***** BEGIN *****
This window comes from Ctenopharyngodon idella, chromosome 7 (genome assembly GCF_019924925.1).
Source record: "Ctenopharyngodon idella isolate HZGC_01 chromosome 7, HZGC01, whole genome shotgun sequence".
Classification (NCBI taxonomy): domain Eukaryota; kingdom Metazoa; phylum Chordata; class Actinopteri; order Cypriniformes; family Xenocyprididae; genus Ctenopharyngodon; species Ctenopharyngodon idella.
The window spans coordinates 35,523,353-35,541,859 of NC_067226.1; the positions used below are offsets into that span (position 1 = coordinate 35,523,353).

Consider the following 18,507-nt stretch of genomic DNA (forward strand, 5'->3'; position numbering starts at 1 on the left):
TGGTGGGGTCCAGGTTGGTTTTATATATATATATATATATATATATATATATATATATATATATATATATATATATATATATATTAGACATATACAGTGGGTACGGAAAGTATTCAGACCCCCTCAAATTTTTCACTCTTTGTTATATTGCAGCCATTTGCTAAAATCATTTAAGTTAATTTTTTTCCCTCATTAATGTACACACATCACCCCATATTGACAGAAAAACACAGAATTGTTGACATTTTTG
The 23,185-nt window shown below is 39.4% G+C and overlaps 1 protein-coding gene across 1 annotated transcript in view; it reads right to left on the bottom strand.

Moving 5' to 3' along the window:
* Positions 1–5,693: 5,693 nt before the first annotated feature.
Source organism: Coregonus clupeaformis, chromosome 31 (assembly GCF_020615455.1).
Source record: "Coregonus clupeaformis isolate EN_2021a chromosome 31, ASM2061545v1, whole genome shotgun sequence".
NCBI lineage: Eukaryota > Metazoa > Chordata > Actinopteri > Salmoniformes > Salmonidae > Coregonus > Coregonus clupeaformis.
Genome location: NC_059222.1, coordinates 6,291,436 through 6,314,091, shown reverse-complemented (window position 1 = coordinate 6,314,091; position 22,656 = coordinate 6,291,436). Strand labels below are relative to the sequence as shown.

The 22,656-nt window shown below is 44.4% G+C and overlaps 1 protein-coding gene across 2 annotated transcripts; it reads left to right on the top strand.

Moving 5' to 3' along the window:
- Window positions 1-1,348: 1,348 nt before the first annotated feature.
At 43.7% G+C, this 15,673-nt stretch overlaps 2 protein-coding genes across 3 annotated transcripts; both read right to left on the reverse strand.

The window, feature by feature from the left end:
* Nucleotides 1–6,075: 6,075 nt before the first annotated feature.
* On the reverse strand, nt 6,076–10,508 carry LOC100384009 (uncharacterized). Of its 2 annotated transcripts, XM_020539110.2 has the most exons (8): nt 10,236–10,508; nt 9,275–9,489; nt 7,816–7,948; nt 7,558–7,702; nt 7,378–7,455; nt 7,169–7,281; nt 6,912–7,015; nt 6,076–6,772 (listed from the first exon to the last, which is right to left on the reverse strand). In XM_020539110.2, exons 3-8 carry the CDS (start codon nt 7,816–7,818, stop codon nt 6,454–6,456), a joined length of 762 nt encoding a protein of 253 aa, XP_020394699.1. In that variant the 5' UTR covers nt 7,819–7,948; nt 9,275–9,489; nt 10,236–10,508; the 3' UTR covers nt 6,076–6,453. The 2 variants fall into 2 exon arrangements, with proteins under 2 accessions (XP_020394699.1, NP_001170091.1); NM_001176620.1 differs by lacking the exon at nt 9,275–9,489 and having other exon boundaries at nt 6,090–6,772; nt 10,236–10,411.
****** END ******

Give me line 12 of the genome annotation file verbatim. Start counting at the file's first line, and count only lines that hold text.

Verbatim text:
NCBI lineage: Eukaryota > Metazoa > Chordata > Actinopteri > Salmoniformes > Salmonidae > Coregonus > Coregonus clupeaformis.